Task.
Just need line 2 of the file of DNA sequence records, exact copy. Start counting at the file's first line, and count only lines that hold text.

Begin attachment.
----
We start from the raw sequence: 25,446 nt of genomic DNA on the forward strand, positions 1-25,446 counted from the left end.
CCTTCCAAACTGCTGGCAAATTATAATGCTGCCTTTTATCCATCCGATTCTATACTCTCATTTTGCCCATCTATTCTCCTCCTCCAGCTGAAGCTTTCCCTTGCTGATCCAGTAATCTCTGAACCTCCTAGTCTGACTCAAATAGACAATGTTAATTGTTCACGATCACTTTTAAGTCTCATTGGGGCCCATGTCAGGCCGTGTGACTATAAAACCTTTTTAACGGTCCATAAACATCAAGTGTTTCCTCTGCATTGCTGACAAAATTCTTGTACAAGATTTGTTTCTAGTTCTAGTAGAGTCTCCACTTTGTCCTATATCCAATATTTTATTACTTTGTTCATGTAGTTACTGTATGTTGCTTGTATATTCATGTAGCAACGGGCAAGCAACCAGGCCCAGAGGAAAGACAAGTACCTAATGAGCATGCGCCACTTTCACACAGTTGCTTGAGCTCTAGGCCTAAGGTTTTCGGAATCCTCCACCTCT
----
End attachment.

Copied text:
CCTTCCAAACTGCTGGCAAATTATAATGCTGCCTTTTATCCATCCGATTCTATACTCTCATTTTGCCCATCTATTCTCCTCCTCCAGCTGAAGCTTTCCCTTGCTGATCCAGTAATCTCTGAACCTCCTAGTCTGACTCAAATAGACAATGTTAATTGTTCACGATCACTTTTAAGTCTCATTGGGGCCCATGTCAGGCCGTGTGACTATAAAACCTTTTTAACGGTCCATAAACATCAAGTGTTTCCTCTGCATTGCTGACAAAATTCTTGTACAAGATTTGTTTCTAGTTCTAGTAGAGTCTCCACTTTGTCCTATATCCAATATTTTATTACTTTGTTCATGTAGTTACTGTATGTTGCTTGTATATTCATGTAGCAACGGGCAAGCAACCAGGCCCAGAGGAAAGACAAGTACCTAATGAGCATGCGCCACTTTCACACAGTTGCTTGAGCTCTAGGCCTAAGGTTTTCGGAATCCTCCACCTCT